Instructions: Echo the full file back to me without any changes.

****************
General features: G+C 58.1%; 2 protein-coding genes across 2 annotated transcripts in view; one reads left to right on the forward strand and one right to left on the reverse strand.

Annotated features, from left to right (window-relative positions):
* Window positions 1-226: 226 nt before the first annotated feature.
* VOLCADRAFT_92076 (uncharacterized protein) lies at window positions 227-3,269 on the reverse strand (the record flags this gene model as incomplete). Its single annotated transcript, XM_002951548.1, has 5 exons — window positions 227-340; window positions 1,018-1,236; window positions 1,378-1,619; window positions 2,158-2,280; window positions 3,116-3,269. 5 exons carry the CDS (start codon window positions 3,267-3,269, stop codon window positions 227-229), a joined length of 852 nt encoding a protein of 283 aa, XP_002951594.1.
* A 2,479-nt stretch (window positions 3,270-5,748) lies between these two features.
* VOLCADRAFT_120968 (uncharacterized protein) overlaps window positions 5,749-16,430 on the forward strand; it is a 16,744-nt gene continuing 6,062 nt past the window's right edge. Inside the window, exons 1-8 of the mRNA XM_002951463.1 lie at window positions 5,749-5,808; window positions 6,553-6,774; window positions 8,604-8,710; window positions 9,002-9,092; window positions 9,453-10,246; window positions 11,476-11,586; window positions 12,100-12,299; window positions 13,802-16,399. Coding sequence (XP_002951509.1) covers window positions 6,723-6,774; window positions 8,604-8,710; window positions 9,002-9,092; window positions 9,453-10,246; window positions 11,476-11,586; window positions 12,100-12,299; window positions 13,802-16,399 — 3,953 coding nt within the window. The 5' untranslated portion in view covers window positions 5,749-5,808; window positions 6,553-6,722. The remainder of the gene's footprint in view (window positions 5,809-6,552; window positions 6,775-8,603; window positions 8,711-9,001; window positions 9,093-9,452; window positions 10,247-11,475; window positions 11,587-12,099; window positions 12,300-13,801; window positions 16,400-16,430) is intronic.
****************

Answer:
General features: G+C 58.1%; 2 protein-coding genes across 2 annotated transcripts in view; one reads left to right on the forward strand and one right to left on the reverse strand.

Annotated features, from left to right (window-relative positions):
* Window positions 1-226: 226 nt before the first annotated feature.
* VOLCADRAFT_92076 (uncharacterized protein) lies at window positions 227-3,269 on the reverse strand (the record flags this gene model as incomplete). Its single annotated transcript, XM_002951548.1, has 5 exons — window positions 227-340; window positions 1,018-1,236; window positions 1,378-1,619; window positions 2,158-2,280; window positions 3,116-3,269. 5 exons carry the CDS (start codon window positions 3,267-3,269, stop codon window positions 227-229), a joined length of 852 nt encoding a protein of 283 aa, XP_002951594.1.
* A 2,479-nt stretch (window positions 3,270-5,748) lies between these two features.
* VOLCADRAFT_120968 (uncharacterized protein) overlaps window positions 5,749-16,430 on the forward strand; it is a 16,744-nt gene continuing 6,062 nt past the window's right edge. Inside the window, exons 1-8 of the mRNA XM_002951463.1 lie at window positions 5,749-5,808; window positions 6,553-6,774; window positions 8,604-8,710; window positions 9,002-9,092; window positions 9,453-10,246; window positions 11,476-11,586; window positions 12,100-12,299; window positions 13,802-16,399. Coding sequence (XP_002951509.1) covers window positions 6,723-6,774; window positions 8,604-8,710; window positions 9,002-9,092; window positions 9,453-10,246; window positions 11,476-11,586; window positions 12,100-12,299; window positions 13,802-16,399 — 3,953 coding nt within the window. The 5' untranslated portion in view covers window positions 5,749-5,808; window positions 6,553-6,722. The remainder of the gene's footprint in view (window positions 5,809-6,552; window positions 6,775-8,603; window positions 8,711-9,001; window positions 9,093-9,452; window positions 10,247-11,475; window positions 11,587-12,099; window positions 12,300-13,801; window positions 16,400-16,430) is intronic.